Tuesday, November 11, 2008
Dog and pony show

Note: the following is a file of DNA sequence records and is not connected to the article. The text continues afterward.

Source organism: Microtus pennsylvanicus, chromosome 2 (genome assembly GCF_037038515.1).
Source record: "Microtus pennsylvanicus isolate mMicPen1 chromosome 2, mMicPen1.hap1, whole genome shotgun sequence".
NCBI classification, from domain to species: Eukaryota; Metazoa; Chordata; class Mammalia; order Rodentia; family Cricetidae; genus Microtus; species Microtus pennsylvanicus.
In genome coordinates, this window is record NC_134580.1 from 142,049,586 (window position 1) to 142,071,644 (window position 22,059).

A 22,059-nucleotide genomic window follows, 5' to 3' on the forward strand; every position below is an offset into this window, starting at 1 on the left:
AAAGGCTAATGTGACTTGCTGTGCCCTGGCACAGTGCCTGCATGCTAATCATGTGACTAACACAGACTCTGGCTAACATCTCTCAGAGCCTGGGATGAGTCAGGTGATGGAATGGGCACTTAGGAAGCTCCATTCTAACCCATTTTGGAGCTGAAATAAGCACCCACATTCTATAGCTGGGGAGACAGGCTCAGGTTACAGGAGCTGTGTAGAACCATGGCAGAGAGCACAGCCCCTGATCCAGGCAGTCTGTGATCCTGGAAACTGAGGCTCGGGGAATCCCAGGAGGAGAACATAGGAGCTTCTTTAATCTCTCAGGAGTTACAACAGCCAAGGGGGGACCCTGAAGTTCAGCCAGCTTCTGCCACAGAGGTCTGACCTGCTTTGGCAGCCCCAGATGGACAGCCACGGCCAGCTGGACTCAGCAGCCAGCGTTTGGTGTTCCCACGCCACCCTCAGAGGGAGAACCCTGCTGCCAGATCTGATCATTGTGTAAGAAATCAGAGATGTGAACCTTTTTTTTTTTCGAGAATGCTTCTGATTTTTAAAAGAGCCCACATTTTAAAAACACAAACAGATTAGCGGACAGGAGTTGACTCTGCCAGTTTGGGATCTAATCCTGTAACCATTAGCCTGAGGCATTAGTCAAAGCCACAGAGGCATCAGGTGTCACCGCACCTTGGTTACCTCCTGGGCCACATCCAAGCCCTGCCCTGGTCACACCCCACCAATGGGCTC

If Road Show, the renovated Sondheim musical formerly known as Bounce and playing at the Public through the end of the year, had been written by any other composer, I would've walked out thinking that wasn't half bad. But with Stevie, the bar is set rather high. The book -- inspired by the Mizner brothers, known for picaresque misadventures and society beach cottages in Florida -- is John Weidman of Pacific Overtures and Assassins fame. Those two shows left me feeling about the same way that I did after this latest one. They were entertaining enough in the moment, but don't really leave me with all that much to go home with. Direction is by John Doyle, whose work on Sweeney Todd and Company was excellent. This time around, the actors aren't playing any instruments and the live musicians are off stage the whole time. One of the central motifs of the musical is the idea of throwing a lot of money around, made literal in the several dozen times that characters actually toss piles of cash into the air to have the bills flutter around like autumn leaves. I'd argue that this bit of direction might've been overused just a little bit, but it certainly unites the different aspects of the brothers' lives. The costumes worn by the ensemble work better: They are made of fabric printed with architectural drawings of the kind that Addison Mizner draws for his rich clientele in New York and Florida. (At first, I thought they were bank checks, which also would've worked.) The set is basically a mountain/wall of brick-a-brack, filled with props that come in handy for various milestones along the Mizners' road(s). Alexander Gemignani and Michael Cerveris do a decent job of highlighting the shades of gray in the Mizners' journeys. They're not quite crooks and they're not quite successful businessmen either. The Playbill notes nod at real estate bubbles past and present. The show's about 100 minutes without intermission. I paid full price, which I regret somewhat. If you can get in to see it for anything less, it might be worth it.